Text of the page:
This morning, once breakfast was cleared and the television was blasting jovially from the living room, I had to pause and yell at my children, for the fourth time so far to stop doing flips on the couch, that it wasn't a trampoline, and they were going to hurt themselves. I may or may not have thrown in something more poignant like "Santa's watching you!" or "Do you want an ONION in your stocking?" In the mean time, my son, who is sick, but still acting like a maniac, took a flying leap off the arm of the couch, flipping in the air at the exact moment that my oldest daughter propelled herself off the other arm, feet first. They screamed in unison, startling my youngest daughter, who was climbing onto a chair in order to reach the plate of peppermint fudge that the neighbors had brought over the night before, and she fell onto her blessed little diaper padded bottom instead of reaching the counter.
After tears were dried, kisses and hugs were given, and I had sufficiently scolded them for misbehaving, I asked them a question that my mother asked me, her mother asked her, and so on, into the depths of our family tree. "What was that about?" In unison, my little soprano voiced angels sniffed "The Naughty Faerie!"
We have all had our run-ins with the Naughty Faerie, who does indeed have a name besides the Naughty Faerie, but since names are dear and sacred in the Faerie realm, to us he is known only this way. Like Jack Frost, the Naughty Faerie is one of a kind. It is not a race of Faeries such as Pixies or Sprites or Kelpies. He is only himself, and he is there whenever a person, particularly a child, is doing something they are not supposed to do, and he causes the inevitable outcome, which is what my children affectionately call an 'owie'. Most of the time, the Naughty Faerie is pretty harmless. A small cut, a bump on the head, scraped knees, etc. But if you're being really naughty, he might give you a broken arm, or a ride in an ambulance.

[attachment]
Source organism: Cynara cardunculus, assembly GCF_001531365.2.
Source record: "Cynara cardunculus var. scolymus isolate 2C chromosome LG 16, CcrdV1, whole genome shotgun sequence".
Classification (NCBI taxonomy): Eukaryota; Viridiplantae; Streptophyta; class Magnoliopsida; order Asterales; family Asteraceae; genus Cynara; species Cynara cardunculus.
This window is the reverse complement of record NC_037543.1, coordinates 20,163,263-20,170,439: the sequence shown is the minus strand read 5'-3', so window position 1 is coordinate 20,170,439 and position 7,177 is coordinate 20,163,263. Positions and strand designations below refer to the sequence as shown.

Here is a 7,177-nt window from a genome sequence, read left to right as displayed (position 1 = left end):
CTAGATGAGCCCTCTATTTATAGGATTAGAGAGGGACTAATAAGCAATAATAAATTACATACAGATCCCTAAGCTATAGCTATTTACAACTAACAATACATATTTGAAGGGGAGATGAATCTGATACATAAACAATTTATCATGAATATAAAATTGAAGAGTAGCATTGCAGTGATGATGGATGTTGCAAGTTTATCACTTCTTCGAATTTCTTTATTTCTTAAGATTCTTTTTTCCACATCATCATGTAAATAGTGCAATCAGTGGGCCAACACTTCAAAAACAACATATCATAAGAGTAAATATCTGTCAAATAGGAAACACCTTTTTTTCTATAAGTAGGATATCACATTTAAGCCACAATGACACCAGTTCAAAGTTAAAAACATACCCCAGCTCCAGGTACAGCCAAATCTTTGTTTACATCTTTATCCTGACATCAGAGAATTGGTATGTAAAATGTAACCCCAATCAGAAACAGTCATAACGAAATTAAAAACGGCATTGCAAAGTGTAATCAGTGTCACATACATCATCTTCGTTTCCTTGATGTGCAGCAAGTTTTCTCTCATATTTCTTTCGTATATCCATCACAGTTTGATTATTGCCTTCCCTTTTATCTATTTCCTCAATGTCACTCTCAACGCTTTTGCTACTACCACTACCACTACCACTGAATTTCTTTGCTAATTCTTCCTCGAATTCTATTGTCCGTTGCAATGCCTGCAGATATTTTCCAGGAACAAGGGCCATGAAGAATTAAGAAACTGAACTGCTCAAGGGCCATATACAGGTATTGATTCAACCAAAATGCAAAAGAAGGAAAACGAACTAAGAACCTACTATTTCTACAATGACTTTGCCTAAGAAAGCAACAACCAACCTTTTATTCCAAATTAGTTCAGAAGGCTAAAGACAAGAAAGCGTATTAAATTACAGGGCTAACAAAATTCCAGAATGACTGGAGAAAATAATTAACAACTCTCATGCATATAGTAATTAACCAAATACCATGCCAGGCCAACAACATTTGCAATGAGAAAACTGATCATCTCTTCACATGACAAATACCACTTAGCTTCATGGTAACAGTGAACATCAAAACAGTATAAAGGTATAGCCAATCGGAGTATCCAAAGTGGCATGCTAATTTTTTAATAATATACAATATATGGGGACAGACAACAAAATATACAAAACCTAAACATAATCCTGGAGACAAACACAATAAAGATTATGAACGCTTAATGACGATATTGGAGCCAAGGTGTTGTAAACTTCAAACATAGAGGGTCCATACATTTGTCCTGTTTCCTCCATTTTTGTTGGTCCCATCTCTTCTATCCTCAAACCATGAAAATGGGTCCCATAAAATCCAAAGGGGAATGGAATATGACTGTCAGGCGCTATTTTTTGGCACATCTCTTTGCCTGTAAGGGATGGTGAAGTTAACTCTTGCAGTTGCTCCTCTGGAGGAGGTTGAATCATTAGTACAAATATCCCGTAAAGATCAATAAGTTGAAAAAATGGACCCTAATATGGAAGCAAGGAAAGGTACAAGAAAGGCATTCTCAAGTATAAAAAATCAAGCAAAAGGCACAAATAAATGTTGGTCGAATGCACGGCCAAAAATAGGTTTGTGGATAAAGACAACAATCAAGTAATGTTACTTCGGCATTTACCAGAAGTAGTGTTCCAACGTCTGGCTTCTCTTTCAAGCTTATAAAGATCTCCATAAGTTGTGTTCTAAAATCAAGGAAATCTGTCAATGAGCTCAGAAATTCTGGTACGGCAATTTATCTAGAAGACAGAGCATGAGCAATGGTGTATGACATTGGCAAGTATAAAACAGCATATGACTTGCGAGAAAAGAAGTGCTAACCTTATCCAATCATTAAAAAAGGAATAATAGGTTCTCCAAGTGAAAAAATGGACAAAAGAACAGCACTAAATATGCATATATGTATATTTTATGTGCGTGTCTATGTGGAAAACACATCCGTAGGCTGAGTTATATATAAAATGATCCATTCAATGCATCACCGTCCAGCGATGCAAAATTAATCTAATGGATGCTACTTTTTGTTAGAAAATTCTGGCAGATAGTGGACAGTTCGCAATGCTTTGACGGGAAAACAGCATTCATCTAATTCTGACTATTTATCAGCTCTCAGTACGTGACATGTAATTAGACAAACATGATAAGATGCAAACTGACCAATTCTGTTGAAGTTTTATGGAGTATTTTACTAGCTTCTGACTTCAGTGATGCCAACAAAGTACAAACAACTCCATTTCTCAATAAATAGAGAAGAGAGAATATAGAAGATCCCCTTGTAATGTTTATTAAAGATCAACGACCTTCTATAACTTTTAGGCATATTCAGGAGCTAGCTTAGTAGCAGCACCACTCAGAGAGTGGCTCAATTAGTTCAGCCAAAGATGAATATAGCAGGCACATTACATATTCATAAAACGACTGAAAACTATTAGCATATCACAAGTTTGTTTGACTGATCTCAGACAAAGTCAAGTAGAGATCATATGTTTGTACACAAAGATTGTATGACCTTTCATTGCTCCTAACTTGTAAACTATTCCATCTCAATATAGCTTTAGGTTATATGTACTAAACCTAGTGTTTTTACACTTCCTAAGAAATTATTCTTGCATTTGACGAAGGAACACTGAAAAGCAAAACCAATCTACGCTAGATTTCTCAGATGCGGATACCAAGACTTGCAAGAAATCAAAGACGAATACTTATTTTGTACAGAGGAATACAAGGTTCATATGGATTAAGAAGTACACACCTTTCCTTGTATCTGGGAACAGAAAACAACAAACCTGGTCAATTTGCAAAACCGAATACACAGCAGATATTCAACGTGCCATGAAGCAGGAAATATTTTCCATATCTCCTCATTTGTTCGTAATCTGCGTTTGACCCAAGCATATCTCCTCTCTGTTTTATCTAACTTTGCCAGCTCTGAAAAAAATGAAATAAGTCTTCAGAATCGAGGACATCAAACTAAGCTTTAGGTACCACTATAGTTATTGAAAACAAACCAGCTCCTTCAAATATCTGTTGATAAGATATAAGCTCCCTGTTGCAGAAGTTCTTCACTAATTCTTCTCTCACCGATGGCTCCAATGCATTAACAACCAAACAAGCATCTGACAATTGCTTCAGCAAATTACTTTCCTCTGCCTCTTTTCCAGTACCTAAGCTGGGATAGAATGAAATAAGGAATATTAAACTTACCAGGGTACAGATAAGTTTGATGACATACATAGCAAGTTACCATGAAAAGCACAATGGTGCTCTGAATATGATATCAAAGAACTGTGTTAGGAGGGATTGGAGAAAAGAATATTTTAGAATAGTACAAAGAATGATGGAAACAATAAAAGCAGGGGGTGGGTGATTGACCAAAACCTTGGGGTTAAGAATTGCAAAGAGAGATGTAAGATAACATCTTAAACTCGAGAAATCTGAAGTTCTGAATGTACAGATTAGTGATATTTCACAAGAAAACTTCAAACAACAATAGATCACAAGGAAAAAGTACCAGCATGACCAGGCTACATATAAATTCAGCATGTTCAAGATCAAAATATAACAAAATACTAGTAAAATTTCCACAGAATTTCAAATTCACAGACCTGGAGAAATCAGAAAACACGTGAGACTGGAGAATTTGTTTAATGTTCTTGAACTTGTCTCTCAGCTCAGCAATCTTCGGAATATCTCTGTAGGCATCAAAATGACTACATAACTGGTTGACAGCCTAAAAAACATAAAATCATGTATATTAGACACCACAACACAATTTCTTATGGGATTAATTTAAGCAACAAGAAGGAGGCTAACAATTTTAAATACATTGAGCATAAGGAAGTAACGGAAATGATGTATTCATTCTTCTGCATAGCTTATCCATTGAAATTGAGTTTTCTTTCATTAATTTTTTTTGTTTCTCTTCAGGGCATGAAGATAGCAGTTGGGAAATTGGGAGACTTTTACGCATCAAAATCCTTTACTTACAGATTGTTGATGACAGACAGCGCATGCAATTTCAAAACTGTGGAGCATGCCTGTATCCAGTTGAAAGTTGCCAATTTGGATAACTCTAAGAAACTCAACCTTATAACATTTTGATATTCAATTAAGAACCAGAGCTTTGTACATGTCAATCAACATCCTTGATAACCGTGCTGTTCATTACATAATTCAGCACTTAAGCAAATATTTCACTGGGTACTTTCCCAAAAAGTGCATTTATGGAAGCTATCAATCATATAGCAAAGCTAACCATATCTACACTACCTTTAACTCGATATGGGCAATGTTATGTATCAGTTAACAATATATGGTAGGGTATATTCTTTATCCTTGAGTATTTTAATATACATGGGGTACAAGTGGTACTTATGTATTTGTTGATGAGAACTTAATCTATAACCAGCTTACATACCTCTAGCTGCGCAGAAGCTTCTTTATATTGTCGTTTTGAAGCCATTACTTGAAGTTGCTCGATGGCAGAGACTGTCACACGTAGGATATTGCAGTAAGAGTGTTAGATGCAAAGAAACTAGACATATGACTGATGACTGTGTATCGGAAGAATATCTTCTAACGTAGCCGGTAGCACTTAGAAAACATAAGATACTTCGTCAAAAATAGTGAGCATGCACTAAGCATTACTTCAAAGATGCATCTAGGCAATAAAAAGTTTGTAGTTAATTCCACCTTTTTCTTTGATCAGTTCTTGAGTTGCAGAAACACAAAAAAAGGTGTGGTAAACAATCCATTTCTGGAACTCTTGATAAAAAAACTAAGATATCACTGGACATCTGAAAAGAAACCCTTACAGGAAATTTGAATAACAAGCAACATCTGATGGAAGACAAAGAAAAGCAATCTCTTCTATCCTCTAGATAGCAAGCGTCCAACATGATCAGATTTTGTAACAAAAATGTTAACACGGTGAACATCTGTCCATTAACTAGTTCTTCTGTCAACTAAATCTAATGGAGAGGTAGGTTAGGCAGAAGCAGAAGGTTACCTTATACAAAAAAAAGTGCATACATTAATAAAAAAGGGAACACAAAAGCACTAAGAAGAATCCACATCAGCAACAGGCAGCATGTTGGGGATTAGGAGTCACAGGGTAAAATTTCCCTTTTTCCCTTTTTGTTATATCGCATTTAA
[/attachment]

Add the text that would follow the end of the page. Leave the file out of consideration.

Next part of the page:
At the moment, I know you're thinking that he sounds like a particularly horrible fairy to have around the house, and you want to know what charms to hang around so that he will banish himself forever from your home and leave you and your children to misbehave in peace. But when I've told you what I know, I doubt you will judge him so harshly. I will not send him from my home, and if I shouldn't, neither should you. My reason is only one, and it is simple: I believe in Santa Clause.
As with many faeries, it is impossible to talk about one without involving another. In order to convey the spirit of the Naughty Faerie, I must divulge a little about our dearest and most favorite Faerie, Santa Claus, even though his story is yet to come.
On a broader scale, if one is to fully understand Santa, the Naughty Faerie and his elves, one must understand Faeries in general. The problem with this is that even someone like myself, or on an even more expert level, Brian Froud, doesn't understand them to a 't'. Faeries are always changing, always rearranging, always becoming something they're not. And Faeries always have impossible rules. They have codes and morals that make no sense to us as humans, and they adhere to them with explicit perfection. For example, a Faerie gives no gift for free. None of them have any sense of charitable generosity. They have many magical powers that can heal or hurt, give or remove. They can be very generous and leave someone with greater things than they could ever ask for. But beware, because a Faerie will always retaliate and ask for a favor in return. It could be immediate, or it could be decades away. And they almost always ask for something impossible to give, like your teeth, or your memories, or your first born. And when the recipient of a Faerie gift refuses their request, they are subject to more debt. The wisest way to deal with a Faerie is to refuse any gift they might offer. A bowl of cream and a spoonful of honey might seem a very small price to pay for a Brownie who will clean your home top to bottom. But the repercussions one might suffer for paying him incorrectly are worse than scrubbing a floor on your own hands and knees. And always remember this: NEVER let yourself be tricked into thinking that YOU have the FAERIE at your mercy.